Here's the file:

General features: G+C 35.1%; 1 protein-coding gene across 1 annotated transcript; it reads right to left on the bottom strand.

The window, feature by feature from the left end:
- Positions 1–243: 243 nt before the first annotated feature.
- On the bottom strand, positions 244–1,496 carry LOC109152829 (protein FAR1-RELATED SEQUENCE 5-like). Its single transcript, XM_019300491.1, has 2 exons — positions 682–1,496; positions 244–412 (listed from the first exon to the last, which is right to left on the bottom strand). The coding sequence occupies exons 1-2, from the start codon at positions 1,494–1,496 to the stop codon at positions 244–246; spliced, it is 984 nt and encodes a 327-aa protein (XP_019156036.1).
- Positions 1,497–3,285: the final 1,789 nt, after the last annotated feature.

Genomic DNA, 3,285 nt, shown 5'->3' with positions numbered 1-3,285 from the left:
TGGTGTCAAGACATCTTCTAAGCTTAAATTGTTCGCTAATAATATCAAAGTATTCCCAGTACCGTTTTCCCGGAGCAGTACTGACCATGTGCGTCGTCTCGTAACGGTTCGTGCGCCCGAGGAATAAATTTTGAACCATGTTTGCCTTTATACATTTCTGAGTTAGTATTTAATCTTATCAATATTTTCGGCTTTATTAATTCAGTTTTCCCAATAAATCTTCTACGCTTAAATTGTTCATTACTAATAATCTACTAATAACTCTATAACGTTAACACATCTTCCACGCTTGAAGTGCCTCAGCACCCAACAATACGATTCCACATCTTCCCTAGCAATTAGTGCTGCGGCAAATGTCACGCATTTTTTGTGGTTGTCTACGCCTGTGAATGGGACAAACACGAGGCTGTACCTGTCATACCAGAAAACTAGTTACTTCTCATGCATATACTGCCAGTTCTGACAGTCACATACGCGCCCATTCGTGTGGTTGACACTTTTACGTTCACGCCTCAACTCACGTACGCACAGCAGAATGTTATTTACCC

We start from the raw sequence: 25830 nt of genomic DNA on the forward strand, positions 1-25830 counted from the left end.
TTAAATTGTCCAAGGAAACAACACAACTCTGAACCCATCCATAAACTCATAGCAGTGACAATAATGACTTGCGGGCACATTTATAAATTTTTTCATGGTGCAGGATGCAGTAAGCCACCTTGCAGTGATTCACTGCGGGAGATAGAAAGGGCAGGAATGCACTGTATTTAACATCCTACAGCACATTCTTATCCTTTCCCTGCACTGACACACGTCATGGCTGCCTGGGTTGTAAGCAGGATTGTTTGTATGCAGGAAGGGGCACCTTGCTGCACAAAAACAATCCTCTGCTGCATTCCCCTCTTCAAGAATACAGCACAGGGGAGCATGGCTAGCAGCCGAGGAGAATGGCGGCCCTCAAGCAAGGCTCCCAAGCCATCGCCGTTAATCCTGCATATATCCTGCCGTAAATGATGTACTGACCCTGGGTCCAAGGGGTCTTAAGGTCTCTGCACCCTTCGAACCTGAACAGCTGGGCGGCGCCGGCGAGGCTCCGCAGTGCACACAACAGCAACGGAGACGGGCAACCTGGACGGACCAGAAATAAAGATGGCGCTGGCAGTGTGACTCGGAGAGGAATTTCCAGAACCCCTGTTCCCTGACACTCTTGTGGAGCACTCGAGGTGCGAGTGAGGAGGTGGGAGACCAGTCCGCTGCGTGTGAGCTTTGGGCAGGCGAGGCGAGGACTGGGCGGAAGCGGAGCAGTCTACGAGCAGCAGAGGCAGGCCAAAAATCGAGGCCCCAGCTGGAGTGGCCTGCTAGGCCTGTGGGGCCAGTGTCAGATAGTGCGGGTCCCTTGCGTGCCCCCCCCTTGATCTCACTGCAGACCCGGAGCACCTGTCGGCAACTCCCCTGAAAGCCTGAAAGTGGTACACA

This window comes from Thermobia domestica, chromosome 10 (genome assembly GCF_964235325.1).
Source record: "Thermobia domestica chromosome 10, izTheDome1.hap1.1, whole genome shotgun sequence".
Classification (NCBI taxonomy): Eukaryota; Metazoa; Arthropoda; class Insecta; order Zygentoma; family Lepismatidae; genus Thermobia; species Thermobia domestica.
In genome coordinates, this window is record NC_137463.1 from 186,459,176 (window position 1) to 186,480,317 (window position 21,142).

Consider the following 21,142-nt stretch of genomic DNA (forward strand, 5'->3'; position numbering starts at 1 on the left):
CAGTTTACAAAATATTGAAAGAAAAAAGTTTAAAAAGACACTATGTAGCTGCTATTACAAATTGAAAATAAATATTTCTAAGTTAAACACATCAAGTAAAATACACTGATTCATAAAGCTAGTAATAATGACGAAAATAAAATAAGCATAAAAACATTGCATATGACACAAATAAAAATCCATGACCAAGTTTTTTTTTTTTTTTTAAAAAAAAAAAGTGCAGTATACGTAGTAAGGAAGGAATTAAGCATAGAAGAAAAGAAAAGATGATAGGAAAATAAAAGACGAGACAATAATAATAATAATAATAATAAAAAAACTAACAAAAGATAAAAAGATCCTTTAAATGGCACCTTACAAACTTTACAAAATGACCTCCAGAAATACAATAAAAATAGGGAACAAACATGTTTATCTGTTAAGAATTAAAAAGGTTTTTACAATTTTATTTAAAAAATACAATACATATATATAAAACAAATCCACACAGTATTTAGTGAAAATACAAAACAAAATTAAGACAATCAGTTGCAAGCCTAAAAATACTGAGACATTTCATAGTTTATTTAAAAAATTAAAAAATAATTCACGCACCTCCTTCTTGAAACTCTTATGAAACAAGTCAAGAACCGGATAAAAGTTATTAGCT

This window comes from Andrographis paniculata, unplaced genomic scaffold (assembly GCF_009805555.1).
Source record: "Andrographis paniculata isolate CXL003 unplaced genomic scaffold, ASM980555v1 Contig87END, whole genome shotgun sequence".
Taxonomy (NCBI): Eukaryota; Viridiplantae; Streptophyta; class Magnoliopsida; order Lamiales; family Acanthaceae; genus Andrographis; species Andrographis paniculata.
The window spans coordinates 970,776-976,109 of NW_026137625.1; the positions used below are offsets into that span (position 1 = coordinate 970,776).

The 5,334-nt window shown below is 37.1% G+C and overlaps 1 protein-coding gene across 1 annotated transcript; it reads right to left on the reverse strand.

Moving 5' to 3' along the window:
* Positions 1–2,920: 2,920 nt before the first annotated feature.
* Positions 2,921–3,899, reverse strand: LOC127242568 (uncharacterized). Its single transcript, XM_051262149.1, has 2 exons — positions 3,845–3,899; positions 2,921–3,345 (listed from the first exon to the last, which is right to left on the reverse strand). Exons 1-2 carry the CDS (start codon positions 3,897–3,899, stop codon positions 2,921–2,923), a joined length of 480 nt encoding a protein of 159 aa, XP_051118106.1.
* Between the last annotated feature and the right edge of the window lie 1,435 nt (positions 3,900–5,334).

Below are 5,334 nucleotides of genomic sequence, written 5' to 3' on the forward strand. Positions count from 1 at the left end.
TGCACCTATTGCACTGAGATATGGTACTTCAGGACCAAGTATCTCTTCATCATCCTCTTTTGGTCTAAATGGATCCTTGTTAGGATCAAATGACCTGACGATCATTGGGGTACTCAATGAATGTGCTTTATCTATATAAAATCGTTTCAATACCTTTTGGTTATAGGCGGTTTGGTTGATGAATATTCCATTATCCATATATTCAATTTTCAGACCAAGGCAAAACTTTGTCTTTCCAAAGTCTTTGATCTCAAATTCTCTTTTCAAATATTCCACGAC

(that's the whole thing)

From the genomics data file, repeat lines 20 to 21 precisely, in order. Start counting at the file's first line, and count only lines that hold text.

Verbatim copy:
The 5,334-nt window shown below is 37.1% G+C and overlaps 1 protein-coding gene across 1 annotated transcript; it reads right to left on the reverse strand.

Moving 5' to 3' along the window: